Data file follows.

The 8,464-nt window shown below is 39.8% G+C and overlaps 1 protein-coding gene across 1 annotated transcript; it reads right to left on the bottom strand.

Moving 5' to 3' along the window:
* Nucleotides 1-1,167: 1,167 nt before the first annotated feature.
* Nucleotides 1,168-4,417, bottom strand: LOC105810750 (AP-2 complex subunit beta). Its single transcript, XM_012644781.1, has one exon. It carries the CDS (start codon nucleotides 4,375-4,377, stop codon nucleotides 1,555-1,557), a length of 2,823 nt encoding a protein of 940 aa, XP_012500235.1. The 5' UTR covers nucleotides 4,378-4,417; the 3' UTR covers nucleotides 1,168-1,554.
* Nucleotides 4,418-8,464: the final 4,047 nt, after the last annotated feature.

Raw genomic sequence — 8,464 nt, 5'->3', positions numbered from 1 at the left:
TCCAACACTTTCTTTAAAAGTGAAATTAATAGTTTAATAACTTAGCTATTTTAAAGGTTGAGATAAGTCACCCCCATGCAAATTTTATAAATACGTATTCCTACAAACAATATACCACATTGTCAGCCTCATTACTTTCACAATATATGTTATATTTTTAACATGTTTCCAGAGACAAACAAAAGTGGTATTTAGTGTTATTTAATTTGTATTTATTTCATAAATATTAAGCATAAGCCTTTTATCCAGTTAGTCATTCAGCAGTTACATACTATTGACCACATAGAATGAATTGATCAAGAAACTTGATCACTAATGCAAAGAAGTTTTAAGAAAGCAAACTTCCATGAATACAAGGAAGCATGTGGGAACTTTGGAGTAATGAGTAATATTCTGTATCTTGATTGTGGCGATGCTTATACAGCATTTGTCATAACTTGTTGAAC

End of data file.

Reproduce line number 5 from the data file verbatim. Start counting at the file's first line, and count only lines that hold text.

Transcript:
* Nucleotides 4,418-8,464: the final 4,047 nt, after the last annotated feature.